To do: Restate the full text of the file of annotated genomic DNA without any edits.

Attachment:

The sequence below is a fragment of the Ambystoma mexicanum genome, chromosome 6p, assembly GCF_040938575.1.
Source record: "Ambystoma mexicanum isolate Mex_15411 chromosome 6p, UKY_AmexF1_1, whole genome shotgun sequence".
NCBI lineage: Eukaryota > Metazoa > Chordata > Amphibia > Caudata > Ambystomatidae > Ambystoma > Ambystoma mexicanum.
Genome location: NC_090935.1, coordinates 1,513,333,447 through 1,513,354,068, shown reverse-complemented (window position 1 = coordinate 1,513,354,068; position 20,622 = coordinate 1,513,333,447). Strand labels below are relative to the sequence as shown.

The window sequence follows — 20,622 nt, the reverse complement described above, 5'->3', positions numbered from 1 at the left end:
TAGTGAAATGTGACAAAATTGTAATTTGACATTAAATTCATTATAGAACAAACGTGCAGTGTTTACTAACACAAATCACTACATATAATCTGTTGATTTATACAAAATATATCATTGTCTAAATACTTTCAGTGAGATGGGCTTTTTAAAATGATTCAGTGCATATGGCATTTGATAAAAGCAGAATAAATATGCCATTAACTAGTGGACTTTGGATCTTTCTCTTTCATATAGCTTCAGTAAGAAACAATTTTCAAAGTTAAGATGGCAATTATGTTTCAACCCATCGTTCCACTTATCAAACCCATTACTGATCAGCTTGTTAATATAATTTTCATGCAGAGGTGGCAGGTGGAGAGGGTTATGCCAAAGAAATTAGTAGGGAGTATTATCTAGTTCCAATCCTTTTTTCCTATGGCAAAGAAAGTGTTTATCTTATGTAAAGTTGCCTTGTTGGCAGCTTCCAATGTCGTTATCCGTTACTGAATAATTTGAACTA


The sequence below is a fragment of the Ambystoma mexicanum genome, chromosome 6p, assembly GCF_040938575.1.
Source record: "Ambystoma mexicanum isolate Mex_15411 chromosome 6p, UKY_AmexF1_1, whole genome shotgun sequence".
NCBI lineage: Eukaryota > Metazoa > Chordata > Amphibia > Caudata > Ambystomatidae > Ambystoma > Ambystoma mexicanum.
Genome location: NC_090935.1, coordinates 1,513,333,447 through 1,513,354,068, shown reverse-complemented (window position 1 = coordinate 1,513,354,068; position 20,622 = coordinate 1,513,333,447). Strand labels below are relative to the sequence as shown.

The window sequence follows — 20,622 nt, the reverse complement described above, 5'->3', positions numbered from 1 at the left end:
TAGTGAAATGTGACAAAATTGTAATTTGACATTAAATTCATTATAGAACAAACGTGCAGTGTTTACTAACACAAATCACTACATATAATCTGTTGATTTATACAAAATATATCATTGTCTAAATACTTTCAGTGAGATGGGCTTTTTAAAATGATTCAGTGCATATGGCATTTGATAAAAGCAGAATAAATATGCCATTAACTAGTGGACTTTGGATCTTTCTCTTTCATATAGCTTCAGTAAGAAACAATTTTCAAAGTTAAGATGGCAATTATGTTTCAACCCATCGTTCCACTTATCAAACCCATTACTGATCAGCTTGTTAATATAATTTTCATGCAGAGGTGGCAGGTGGAGAGGGTTATGCCAAAGAAATTAGTAGGGAGTATTATCTAGTTCCAATCCTTTTTTCCTATGGCAAAGAAAGTGTTTATCTTATGTAAAGTTGCCTTGTTGGCAGCTTCCAATGTCGTTATCCGTTACTGAATAATTTGAACTA